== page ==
Tuesday, March 30, 2004

Just got around to reading this. Mike, here's the thing: I fail to see the connection between democracy and unbridled capitalism. Marxian thought remains valuable to me for its roots in Fourierism, which dares to imagine an end to exploitation—including self-exploitation. But we will likely never agree on this. The politics of Pound, D.H. Lawrence, etc., are obviously atrocious; but their rage against a system which turns the earth, human beings, and time itself into quantifiable units for consumption is something I strongly empathize with. The struggle now—yes, I see it as poetical as well as political—is simply to imagine other possibilities (not necessarily other systems—systematic, totalized thinking is very much part of our human problem) than those currently available. More and more rarely do acts of genuine political imagination make it into the mainstream—Dennis Kucinich has his Department of Peace, but this has been ignored and derided. It's barely possible to imagine something as humane as universal health care in this country, or an end to capital punishment. As Noam Chomsky said in a New York Times Magazine profile not that long ago, "This is the best country on earth." But I see that as more an indictment of the way life is lived on earth than an excuse to preen. "Literacy is universal"—really? How about eating properly? If capitalism is the law which says that the market alone must be permitted to determine who eats, who gets health care, and yes, who learns to read, then in the words of Mr. Bumble, "The law is an ass!"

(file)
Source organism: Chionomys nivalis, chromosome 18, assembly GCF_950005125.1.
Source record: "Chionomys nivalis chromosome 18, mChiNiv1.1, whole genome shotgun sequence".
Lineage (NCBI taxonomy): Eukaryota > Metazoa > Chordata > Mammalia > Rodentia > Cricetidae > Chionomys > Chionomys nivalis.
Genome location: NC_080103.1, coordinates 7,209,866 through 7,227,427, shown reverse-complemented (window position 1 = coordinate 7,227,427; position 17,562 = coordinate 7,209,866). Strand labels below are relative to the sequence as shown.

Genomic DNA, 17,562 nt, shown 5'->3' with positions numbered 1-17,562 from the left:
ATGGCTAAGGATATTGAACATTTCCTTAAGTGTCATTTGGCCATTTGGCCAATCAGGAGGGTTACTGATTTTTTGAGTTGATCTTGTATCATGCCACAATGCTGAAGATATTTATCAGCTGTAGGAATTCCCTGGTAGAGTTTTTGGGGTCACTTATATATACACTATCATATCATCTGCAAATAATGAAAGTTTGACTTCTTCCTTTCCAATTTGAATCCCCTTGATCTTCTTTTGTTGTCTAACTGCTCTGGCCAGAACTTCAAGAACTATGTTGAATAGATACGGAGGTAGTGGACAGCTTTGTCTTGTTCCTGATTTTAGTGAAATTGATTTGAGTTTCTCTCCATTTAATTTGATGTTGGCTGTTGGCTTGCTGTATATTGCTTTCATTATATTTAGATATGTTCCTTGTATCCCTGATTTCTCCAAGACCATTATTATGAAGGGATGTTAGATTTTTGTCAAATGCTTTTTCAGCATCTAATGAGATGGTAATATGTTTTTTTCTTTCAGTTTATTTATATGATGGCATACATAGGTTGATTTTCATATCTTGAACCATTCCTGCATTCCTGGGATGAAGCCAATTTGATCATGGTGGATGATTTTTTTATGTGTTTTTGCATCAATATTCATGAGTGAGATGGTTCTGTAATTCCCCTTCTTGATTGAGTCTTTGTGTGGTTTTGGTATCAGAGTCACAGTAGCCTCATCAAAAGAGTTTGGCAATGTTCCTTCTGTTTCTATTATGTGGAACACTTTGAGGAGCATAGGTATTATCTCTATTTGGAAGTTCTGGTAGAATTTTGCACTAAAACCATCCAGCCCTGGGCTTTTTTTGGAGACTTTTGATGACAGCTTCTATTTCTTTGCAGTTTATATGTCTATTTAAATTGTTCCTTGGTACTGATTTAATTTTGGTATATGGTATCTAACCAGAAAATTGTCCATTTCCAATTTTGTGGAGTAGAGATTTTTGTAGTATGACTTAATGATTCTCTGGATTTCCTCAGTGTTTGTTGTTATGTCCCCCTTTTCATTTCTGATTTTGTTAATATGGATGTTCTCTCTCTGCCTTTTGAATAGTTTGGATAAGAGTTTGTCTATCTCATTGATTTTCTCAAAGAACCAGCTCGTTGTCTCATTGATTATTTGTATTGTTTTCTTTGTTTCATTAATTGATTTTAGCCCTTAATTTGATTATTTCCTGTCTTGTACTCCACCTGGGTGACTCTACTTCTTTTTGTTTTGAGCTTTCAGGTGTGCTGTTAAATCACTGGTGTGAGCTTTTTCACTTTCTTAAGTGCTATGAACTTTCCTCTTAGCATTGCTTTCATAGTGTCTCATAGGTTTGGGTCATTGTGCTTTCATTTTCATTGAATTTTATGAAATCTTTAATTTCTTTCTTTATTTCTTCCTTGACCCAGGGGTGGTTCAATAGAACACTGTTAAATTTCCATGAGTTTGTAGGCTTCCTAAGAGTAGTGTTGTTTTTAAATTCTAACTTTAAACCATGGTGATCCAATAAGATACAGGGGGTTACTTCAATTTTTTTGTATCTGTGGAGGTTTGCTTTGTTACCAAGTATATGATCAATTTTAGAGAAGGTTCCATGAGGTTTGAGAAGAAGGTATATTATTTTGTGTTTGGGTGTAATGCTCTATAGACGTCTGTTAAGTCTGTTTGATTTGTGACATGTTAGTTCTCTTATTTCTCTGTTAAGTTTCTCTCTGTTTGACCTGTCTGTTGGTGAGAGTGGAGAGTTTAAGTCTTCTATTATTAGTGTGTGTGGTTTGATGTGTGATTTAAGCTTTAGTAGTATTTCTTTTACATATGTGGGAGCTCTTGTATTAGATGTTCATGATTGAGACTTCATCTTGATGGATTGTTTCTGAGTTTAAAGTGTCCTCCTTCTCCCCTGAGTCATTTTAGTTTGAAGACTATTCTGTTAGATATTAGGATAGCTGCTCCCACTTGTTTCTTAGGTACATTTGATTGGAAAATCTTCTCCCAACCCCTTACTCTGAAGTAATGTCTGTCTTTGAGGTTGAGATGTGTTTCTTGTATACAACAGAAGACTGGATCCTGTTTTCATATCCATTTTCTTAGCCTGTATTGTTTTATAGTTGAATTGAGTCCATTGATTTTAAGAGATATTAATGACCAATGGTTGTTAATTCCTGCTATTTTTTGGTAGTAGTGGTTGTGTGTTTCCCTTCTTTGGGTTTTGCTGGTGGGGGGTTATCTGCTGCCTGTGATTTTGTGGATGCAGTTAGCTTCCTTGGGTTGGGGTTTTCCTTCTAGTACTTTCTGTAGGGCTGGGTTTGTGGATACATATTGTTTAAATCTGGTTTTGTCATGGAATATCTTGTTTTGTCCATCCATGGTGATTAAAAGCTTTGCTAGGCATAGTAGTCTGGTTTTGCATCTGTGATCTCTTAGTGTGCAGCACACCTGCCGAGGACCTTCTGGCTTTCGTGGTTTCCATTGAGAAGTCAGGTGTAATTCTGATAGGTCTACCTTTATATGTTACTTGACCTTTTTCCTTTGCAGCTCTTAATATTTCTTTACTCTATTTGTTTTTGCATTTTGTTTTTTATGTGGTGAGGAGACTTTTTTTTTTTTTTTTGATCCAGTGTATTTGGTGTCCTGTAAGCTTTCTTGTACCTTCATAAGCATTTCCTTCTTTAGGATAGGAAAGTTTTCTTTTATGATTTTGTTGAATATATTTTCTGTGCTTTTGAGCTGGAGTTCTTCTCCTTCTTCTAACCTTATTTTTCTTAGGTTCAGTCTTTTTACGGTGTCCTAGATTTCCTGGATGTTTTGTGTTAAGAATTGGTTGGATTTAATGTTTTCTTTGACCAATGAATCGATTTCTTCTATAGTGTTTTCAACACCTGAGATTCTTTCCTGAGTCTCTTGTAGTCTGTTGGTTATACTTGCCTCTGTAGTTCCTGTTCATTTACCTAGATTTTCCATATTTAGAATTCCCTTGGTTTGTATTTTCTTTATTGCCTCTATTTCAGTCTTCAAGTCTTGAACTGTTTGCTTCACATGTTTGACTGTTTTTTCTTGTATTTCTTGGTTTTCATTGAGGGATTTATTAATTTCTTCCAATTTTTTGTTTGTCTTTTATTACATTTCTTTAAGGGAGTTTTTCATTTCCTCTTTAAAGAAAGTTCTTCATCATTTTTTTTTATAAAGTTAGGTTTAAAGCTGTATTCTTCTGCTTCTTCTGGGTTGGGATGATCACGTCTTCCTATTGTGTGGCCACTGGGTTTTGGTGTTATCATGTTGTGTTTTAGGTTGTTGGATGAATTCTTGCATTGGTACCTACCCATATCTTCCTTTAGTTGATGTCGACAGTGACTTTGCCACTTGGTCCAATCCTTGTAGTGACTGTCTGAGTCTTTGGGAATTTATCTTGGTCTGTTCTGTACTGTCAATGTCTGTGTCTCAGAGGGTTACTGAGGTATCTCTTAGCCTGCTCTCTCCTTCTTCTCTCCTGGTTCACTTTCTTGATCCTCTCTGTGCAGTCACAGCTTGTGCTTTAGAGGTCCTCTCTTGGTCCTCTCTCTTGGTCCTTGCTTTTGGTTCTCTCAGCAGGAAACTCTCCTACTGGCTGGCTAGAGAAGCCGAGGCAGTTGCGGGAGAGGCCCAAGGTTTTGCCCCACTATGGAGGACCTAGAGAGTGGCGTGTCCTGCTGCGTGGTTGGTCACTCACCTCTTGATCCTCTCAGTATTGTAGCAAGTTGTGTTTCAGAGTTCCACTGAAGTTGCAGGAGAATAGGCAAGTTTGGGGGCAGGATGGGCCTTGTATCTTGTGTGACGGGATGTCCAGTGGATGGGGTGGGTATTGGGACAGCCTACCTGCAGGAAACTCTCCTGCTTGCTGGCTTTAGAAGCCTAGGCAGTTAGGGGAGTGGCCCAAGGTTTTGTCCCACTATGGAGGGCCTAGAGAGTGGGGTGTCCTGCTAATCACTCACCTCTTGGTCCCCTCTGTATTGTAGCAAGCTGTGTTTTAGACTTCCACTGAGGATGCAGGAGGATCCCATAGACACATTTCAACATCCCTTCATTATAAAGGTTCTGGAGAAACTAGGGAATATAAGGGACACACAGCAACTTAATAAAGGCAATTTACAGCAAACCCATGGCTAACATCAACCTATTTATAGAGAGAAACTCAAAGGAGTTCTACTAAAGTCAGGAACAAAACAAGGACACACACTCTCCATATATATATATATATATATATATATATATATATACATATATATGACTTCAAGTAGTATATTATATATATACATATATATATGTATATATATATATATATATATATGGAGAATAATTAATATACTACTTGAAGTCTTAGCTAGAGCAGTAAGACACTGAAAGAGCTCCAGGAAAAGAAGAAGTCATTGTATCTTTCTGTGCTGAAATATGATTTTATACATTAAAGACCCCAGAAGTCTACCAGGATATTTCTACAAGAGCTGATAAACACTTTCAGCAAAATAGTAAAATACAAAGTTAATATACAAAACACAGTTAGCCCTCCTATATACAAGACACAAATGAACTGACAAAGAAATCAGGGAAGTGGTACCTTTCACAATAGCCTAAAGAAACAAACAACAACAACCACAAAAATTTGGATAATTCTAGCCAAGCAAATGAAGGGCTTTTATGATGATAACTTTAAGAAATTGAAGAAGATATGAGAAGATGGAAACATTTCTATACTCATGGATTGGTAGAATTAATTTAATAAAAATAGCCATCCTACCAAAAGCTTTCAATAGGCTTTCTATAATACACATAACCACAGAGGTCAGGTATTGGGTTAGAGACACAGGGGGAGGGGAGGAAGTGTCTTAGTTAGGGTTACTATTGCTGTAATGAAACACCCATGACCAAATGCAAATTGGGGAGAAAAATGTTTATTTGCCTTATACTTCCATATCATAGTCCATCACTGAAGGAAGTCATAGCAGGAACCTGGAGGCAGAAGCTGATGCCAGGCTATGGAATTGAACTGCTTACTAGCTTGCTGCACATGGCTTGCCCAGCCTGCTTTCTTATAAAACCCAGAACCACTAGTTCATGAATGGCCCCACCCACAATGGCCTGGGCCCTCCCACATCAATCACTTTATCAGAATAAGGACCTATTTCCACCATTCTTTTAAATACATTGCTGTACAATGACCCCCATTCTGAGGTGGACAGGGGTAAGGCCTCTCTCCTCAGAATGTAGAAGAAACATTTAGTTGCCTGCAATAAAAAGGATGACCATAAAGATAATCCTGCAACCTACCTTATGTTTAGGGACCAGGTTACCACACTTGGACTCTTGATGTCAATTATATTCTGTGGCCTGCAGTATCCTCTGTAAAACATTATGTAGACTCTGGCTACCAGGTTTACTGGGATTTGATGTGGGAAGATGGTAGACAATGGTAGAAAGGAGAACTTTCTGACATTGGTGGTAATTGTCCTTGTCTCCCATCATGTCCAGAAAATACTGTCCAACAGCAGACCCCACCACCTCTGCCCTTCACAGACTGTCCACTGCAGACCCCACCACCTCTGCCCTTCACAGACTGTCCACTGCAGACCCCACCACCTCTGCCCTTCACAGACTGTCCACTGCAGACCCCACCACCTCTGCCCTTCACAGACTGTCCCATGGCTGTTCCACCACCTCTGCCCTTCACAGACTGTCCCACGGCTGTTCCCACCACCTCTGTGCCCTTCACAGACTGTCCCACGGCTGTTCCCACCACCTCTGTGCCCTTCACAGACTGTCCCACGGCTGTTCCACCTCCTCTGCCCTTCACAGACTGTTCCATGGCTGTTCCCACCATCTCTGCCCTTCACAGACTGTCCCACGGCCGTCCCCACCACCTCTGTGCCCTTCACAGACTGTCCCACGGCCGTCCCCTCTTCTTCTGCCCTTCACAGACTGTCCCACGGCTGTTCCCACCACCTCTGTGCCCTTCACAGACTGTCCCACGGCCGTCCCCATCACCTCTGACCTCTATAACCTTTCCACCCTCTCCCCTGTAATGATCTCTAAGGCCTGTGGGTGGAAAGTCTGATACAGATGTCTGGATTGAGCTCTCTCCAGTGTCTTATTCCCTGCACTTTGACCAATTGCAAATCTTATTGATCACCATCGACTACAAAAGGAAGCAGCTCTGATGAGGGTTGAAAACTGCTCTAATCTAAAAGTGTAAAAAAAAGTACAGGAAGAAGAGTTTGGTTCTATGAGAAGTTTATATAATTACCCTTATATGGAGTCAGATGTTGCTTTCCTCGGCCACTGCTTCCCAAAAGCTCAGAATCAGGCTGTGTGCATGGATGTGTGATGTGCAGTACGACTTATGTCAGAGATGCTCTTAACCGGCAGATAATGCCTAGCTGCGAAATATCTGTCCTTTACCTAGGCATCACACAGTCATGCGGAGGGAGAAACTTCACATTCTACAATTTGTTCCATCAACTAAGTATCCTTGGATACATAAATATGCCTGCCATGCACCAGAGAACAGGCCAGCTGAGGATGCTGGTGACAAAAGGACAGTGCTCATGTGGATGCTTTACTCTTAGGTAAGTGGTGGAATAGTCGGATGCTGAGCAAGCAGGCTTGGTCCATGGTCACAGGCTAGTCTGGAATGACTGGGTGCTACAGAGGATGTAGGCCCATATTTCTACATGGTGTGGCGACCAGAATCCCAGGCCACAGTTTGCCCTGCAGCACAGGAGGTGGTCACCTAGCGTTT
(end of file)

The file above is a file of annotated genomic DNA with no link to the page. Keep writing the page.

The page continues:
I will not be content with any poetry that reflects, reinforces, or represents the status quo. Things as they are must be changed on the blue guitar.

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